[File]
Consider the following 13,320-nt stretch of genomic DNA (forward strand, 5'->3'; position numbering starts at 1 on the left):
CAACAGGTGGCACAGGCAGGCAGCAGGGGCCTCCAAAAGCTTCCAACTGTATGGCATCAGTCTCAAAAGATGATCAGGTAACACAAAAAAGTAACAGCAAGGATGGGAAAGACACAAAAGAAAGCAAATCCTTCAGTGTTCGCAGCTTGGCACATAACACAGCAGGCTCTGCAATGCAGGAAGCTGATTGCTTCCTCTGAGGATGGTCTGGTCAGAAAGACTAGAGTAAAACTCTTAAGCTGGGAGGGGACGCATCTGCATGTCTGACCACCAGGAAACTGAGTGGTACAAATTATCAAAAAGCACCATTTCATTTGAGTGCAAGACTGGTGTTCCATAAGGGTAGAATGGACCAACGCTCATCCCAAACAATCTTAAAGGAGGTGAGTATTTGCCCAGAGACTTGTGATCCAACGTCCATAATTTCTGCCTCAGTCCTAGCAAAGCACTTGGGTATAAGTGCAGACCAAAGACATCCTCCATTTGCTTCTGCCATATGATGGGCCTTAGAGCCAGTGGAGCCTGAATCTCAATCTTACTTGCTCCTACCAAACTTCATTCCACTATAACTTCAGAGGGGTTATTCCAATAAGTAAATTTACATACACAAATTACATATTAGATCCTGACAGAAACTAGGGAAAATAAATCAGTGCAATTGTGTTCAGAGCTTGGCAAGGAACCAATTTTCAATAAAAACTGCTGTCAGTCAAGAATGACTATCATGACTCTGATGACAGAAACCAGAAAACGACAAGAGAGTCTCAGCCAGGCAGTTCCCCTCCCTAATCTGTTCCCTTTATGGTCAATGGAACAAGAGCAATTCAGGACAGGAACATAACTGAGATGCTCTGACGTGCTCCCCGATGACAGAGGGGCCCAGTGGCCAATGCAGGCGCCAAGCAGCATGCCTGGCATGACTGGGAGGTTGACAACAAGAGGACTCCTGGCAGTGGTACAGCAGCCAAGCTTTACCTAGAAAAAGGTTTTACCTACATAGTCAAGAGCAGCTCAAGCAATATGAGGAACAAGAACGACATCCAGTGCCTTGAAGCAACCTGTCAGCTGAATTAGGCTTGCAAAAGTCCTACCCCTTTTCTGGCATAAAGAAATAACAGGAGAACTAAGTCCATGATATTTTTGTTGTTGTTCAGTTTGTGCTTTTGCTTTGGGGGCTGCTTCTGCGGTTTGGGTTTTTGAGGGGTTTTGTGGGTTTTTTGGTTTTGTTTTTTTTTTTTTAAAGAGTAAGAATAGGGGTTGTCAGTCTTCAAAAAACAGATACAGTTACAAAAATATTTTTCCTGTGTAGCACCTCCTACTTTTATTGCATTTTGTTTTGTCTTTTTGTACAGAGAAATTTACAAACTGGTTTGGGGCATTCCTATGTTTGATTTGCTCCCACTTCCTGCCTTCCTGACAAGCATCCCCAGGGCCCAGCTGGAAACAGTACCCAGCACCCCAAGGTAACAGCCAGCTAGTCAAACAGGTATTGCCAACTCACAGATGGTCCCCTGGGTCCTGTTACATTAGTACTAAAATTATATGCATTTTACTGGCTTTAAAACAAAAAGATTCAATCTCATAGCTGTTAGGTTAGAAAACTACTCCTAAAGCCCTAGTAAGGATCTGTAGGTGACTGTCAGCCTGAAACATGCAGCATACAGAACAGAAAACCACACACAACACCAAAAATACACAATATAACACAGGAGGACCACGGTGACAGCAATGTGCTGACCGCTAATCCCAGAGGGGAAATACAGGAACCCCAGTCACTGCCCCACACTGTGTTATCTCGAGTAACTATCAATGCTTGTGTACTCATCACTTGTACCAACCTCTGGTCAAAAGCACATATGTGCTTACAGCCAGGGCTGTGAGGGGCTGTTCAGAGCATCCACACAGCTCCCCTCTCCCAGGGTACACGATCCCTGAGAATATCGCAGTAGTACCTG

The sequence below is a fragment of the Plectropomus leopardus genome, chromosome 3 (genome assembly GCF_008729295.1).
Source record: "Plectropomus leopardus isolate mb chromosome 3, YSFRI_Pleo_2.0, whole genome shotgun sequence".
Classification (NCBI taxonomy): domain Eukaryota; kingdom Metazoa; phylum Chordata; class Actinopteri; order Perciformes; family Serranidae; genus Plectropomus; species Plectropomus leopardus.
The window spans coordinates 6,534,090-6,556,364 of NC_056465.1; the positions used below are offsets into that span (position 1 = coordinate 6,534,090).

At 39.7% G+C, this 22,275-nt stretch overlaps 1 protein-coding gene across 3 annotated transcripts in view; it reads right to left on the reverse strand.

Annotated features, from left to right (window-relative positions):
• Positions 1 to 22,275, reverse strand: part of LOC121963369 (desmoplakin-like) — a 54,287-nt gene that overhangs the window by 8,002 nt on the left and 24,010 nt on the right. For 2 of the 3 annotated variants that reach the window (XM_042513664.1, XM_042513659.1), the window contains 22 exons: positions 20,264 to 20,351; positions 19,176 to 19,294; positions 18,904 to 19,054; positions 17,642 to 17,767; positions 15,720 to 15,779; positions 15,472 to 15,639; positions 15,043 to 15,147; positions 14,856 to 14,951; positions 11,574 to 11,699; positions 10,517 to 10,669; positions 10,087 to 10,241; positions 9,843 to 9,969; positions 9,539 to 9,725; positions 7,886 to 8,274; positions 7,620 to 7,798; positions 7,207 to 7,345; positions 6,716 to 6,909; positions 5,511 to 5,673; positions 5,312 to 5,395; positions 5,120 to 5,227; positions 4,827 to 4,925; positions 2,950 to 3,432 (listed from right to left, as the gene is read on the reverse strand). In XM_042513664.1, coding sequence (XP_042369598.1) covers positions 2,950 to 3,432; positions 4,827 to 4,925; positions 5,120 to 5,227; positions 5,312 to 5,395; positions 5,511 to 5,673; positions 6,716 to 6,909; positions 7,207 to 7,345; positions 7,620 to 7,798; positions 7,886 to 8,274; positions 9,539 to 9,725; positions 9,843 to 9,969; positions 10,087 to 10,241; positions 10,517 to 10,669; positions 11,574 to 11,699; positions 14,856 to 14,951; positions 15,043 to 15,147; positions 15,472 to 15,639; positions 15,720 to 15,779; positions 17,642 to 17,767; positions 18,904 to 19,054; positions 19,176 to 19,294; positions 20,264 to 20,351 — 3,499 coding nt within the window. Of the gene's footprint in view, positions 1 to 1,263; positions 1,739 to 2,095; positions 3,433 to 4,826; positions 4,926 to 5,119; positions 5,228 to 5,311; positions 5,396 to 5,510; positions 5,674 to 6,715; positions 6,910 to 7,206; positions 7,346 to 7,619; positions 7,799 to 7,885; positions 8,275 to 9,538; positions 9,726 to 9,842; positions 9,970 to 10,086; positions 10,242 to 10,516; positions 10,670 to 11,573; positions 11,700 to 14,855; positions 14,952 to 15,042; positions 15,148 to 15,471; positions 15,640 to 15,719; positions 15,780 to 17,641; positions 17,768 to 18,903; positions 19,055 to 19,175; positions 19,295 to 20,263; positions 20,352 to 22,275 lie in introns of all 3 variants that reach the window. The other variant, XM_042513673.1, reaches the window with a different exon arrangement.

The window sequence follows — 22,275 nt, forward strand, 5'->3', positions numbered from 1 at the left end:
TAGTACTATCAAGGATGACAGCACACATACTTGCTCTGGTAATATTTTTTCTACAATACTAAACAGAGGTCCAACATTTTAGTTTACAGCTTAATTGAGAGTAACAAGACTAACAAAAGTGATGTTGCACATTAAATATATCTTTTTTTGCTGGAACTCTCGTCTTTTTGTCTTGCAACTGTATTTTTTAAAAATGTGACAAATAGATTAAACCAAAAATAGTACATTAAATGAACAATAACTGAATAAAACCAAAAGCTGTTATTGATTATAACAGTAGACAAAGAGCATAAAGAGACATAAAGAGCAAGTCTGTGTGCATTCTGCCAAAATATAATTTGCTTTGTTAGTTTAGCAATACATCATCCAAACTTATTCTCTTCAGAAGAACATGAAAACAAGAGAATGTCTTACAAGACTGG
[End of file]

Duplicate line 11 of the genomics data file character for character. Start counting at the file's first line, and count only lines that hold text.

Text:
TAGTACTATCAAGGATGACAGCACACATACTTGCTCTGGTAATATTTTTTCTACAATACTAAACAGAGGTCCAACATTTTAGTTTACAGCTTAATTGAGAGTAACAAGACTAACAAAAGTGATGTTGCACATTAAATATATCTTTTTTTGCTGGAACTCTCGTCTTTTTGTCTTGCAACTGTATTTTTTAAAAATGTGACAAATAGATTAAACCAAAAATAGTACATTAAATGAACAATAACTGAATAAAACCAAAAGCTGTTATTGATTATAACAGTAGACAAAGAGCATAAAGAGACATAAAGAGCAAGTCTGTGTGCATTCTGCCAAAATATAATTTGCTTTGTTAGTTTAGCAATACATCATCCAAACTTATTCTCTTCAGAAGAACATGAAAACAAGAGAATGTCTTACAAGACTGG